Zimbabwe does not plan to change its ownership rules for diamonds and platinum, its Minister of Mines and Mining Development Winston Chitando told Reuters on Monday. Late last year, Zimbabwe's president, Emmerson Mnangagwa, introduced a partial repeal of a controversial indigenization law passed under former president Robert Mugabe that had limited foreign ownership of local businesses to 49 percent, hoping to attract both domestic and international investment by implementing investor-friendly policies. This repeal, which entered into into effect from April 2018, excluded diamonds and platinum, but as of early 2018 Zimbabwe was considering lifting the 51% government ownership law on those resources as well.
Speaking on the sidelines of an investment conference in London ealier this week, however, Chitando said there would be “no change” for diamonds and platinum when asked about industry speculation the indigenization rules could be relaxed further. However, Reuters adds, an official from a junior miner developing a project in Zimbabwe said on condition of anonymity, he still believed there could be flexibility if miners were, for instance, investing heavily in the local community. And indeed, Chitando said the country was determined to bring about change and over the coming weeks would roll out policies for various minerals, including diamonds and gold. While the indigenization rules - insisting the state holds 51 percent of platinum or diamond mines - remain in place, Chitando said the diamond policy would focus on developing greater value from the industry, for instance, by trying to ensure the cutting and polishing of stones takes place in Zimbabwe rather than in other countries.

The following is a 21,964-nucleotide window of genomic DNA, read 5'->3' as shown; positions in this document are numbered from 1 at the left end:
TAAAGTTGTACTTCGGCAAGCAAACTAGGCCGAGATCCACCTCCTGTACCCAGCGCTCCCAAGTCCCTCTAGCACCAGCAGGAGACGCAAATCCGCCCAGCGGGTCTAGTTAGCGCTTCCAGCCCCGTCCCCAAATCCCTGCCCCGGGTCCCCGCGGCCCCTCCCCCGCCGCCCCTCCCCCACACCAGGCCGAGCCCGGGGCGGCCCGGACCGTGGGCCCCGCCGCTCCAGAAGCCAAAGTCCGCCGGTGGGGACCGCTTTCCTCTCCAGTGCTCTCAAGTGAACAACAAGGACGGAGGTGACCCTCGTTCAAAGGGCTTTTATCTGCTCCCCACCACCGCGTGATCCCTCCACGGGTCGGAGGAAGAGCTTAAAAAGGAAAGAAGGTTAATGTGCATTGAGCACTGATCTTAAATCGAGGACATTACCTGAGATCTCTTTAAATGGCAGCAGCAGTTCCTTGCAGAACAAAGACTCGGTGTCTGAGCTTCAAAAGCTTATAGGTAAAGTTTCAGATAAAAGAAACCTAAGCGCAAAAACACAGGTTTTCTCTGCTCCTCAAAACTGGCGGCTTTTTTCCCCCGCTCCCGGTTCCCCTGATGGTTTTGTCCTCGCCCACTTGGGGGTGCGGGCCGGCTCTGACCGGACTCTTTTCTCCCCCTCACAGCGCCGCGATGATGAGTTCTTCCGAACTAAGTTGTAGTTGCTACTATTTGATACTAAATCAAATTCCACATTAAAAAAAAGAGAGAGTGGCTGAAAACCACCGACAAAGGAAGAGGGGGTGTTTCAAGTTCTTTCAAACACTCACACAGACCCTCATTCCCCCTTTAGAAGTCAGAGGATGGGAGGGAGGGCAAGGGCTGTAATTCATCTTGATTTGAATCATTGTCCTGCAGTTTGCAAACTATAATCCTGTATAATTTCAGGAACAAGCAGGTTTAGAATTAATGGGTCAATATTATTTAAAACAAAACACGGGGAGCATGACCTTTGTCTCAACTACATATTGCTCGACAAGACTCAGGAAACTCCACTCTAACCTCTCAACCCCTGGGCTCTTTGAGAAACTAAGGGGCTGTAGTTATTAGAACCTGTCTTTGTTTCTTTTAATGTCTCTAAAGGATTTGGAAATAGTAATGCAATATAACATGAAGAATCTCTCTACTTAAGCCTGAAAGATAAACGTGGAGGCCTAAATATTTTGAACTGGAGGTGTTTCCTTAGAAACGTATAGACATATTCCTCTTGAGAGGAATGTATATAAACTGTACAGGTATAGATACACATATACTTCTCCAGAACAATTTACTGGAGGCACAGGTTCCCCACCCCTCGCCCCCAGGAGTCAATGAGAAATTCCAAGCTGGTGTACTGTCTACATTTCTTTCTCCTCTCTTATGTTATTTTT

Image: REUTERS/Philimon Bulawayo